It’s hard to describe my love for what Kenjiro Hata has brought to the manga and anime world. His Hayate the Combat Butler still stands as one of my all-time favorite series, as it showcased many huge laughs and endearing moments throughout its run. (Though I wish VIZ would release the rest of the series quicker, but I digress!) Now after a little sabbatical, Hata has returned with his follow-up to Hayate & Nagi’s story with a unique rom-com entitled Fly Me to the Moon. Does it contain the same level of comedic chops, or does it have something else in mind?
Nasa Yusaki is a strong and ambitious guy who was blessed with an unfortunate name. Spending his life studying and topping quiz & test grades, Nasa aims to be more intelligent and faster than the space program he was named after. But during a trip to take a high school entrance exam, he come across a mysterious woman. Her beauty takes him so much by surprise, that he walks in front of an incoming truck to talk to her. Nasa is mangled up badly, but his heart is more powerful than any pain he may be feeling.
Still in bad shape, Nasa asks the mysterious girl if he could take her out on a date. She obliges, but only if he agrees to marry her first! A couple years fly by, with the girl missing after Nasa’s accident, causing him to think that he’ll never see her again. On his eighteenth birthday, the girl suddenly appears at his front door with marriage certificate in-hand and her name on her tongue: Tsukasa. Without hesitation, the two wed, as they begin a new life under one roof in a 1DK apartment.
The tone of Fly Me to the Moon can be summed up in one word: adorable! Although the concept of two strangers tying the knot can be questionable, it’s handled in a way that makes it impossible not to feel dorky over. From how they handle the living & sleeping arrangements to Nasa constantly feeling like the luckiest guy alive, every little action and sentence is presented with rose-tinted glasses. Needless to say, if you’re not a fan of mushy romances, then this series might not be to your liking.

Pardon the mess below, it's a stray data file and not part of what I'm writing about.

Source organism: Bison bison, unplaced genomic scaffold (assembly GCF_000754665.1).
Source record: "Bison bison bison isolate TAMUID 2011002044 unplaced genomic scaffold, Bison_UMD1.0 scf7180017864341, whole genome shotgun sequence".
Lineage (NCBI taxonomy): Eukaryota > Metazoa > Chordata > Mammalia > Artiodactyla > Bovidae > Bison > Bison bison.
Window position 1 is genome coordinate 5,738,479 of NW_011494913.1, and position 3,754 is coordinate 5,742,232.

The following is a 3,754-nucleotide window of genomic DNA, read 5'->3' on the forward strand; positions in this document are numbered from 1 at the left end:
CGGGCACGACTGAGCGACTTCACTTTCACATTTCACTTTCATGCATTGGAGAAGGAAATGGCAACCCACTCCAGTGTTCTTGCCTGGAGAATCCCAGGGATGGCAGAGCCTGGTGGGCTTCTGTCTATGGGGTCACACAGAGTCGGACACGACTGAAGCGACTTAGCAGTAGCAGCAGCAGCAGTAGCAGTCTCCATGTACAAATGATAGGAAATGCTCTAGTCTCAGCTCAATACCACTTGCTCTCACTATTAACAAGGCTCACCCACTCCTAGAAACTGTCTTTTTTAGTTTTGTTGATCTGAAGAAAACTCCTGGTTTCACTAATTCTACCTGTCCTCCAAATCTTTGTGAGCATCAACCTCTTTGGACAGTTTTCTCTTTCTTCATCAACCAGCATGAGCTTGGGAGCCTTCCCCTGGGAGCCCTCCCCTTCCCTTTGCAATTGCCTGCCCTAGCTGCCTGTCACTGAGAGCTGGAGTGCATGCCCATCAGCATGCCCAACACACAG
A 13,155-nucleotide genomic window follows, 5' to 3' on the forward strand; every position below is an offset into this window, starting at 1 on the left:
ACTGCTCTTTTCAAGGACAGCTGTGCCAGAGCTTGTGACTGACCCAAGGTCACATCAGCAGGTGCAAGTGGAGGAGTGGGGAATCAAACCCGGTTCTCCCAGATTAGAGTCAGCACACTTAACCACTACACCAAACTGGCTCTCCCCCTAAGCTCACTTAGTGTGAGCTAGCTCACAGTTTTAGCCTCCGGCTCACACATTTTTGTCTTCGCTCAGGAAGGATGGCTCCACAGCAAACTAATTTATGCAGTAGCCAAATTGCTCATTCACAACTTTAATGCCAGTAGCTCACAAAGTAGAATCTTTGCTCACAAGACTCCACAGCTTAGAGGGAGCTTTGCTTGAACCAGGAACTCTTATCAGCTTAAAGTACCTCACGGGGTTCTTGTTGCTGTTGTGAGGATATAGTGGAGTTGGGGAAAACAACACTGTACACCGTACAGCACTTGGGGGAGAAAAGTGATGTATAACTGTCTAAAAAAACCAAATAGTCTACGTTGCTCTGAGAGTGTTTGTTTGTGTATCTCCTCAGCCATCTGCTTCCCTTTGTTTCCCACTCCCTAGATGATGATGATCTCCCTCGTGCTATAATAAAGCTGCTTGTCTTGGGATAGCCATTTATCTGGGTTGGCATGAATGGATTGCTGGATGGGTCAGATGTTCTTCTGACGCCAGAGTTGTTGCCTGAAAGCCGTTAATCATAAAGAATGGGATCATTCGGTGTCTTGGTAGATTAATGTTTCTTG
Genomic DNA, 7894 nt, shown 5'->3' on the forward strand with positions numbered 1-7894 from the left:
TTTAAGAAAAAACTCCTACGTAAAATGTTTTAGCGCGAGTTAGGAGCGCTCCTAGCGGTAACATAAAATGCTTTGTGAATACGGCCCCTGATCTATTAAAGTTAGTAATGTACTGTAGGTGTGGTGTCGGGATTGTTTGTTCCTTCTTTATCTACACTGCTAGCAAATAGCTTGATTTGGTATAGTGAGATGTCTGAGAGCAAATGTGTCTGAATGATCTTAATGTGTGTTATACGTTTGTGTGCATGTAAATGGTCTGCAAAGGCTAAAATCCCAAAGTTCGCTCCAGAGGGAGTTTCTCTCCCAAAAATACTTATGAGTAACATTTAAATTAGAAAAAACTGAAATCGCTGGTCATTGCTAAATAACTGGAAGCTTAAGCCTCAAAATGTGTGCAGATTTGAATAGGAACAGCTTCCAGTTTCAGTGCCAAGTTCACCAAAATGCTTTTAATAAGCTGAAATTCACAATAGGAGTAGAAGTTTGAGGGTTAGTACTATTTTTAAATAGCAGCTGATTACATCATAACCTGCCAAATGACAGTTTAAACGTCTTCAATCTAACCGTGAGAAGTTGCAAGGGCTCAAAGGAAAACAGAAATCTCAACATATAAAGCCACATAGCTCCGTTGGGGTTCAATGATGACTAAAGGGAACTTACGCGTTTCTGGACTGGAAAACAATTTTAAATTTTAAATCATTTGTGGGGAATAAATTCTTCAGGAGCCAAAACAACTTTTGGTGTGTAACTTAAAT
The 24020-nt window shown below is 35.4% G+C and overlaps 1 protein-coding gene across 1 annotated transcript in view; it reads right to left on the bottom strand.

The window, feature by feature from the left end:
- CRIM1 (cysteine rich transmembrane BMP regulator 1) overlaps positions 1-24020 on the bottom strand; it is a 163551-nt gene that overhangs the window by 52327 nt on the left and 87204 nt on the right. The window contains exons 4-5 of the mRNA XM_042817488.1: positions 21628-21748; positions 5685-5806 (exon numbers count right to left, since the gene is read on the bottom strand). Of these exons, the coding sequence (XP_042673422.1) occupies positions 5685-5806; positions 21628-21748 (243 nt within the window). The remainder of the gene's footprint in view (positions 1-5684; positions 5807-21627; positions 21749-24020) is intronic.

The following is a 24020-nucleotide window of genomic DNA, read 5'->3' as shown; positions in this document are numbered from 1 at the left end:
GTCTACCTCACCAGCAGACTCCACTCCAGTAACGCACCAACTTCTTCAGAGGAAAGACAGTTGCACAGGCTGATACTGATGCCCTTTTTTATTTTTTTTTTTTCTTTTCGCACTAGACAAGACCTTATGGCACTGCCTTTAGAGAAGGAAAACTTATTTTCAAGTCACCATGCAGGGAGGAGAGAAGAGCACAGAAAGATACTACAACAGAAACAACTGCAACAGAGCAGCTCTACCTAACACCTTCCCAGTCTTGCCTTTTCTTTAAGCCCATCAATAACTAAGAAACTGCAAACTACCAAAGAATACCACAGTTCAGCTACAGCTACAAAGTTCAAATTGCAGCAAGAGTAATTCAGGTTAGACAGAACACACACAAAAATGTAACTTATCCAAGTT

This does lead me to one minor issue I have with the manga, and that’s its humor. Although we’re just at the starting gate with the story, it already feels like a much tamer story than what Hayate the Combat Butler was. (After all, the first volume started with a failed kidnapping, the titular character punching Santa Claus, a talking tiger, and more jabs at various popular anime and manga than you could shake a stick at!) Here, the story seems to be taking its time with fleshing out the humor that Nasa and Tsukasa aim to deliver.
Yes, there are some silly gags, ranging from Nasa ignoring his two broken legs to talk to the then-mysterious girl to Tsukasa’s sleeping habits. But Fly Me to the Moon seems more focused on being cute with its comedy than knee-slapping. There are some lines that are definitely snicker-inducing, such as how Nasa refers to touching Tsukasa’s hand as an “all-you-can-hold buffet”. Nevertheless, the jokes will make you say “D’aw!” more often than “Ha!”
Visually, Hata’s style is a lot more crisp than Hayate the Combat Butler was. While the settings can be somewhat run-of-the-mill, it’s the look of the characters that steal the spotlight in the drawing department. The author knows how to create cute-looking people, with Tsukasa and Nasa having beautiful details. However, the drawings comes fully to life when Nasa is on Cloud 9, with his reaction to all of Tsukasa’s things bringing forth the warm fuzzies on his face.
Fly Me to the Moon’s first volume doesn’t exactly take off like Apollo 11, but it has potential to grow into a fine rom-com. Its sweet tone makes for some endearing moments, as we watch Nasa and Tsukasa grow into a couple who’ll know more about one another as they live together. Although it’s certainly taking its time with building up its relationship, the pace does match up with how the best sorts love tend to blossom. Comedy may not be the main forte of Fly Me to the Moon, but you can’t deny it does cute right and proper!
Promotional consideration provided by Gabrielle Dyer of VIZ Media